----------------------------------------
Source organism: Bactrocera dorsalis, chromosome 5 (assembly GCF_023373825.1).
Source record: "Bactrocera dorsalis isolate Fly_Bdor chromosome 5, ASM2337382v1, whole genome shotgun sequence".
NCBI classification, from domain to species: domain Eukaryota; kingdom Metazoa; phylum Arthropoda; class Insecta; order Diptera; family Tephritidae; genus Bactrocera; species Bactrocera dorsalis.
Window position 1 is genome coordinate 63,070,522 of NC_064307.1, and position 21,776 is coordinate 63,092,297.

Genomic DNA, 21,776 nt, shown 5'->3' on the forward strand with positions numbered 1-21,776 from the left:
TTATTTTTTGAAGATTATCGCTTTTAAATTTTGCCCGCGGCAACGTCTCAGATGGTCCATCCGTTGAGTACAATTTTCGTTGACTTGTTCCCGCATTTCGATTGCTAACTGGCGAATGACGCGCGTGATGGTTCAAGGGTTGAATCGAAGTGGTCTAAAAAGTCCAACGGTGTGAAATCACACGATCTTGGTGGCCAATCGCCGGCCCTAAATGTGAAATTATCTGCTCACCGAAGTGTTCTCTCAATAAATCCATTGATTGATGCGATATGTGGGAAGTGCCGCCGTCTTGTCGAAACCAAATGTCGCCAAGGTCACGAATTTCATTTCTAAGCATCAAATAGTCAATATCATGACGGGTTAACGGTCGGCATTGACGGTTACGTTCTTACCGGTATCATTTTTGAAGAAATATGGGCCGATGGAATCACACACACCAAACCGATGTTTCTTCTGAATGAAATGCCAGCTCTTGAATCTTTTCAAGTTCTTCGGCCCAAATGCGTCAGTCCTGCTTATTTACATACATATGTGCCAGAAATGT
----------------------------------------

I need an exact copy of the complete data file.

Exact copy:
Source organism: Bactrocera dorsalis, chromosome 5 (assembly GCF_023373825.1).
Source record: "Bactrocera dorsalis isolate Fly_Bdor chromosome 5, ASM2337382v1, whole genome shotgun sequence".
NCBI classification, from domain to species: domain Eukaryota; kingdom Metazoa; phylum Arthropoda; class Insecta; order Diptera; family Tephritidae; genus Bactrocera; species Bactrocera dorsalis.
Window position 1 is genome coordinate 63,070,522 of NC_064307.1, and position 21,776 is coordinate 63,092,297.

Genomic DNA, 21,776 nt, shown 5'->3' on the forward strand with positions numbered 1-21,776 from the left:
TTATTTTTTGAAGATTATCGCTTTTAAATTTTGCCCGCGGCAACGTCTCAGATGGTCCATCCGTTGAGTACAATTTTCGTTGACTTGTTCCCGCATTTCGATTGCTAACTGGCGAATGACGCGCGTGATGGTTCAAGGGTTGAATCGAAGTGGTCTAAAAAGTCCAACGGTGTGAAATCACACGATCTTGGTGGCCAATCGCCGGCCCTAAATGTGAAATTATCTGCTCACCGAAGTGTTCTCTCAATAAATCCATTGATTGATGCGATATGTGGGAAGTGCCGCCGTCTTGTCGAAACCAAATGTCGCCAAGGTCACGAATTTCATTTCTAAGCATCAAATAGTCAATATCATGACGGGTTAACGGTCGGCATTGACGGTTACGTTCTTACCGGTATCATTTTTGAAGAAATATGGGCCGATGGAATCACACACACCAAACCGATGTTTCTTCTGAATGAAATGCCAGCTCTTGAATCTTTTCAAGTTCTTCGGCCCAAATGCGTCAGTCCTGCTTATTTACATACATATGTGCCAGAAATGT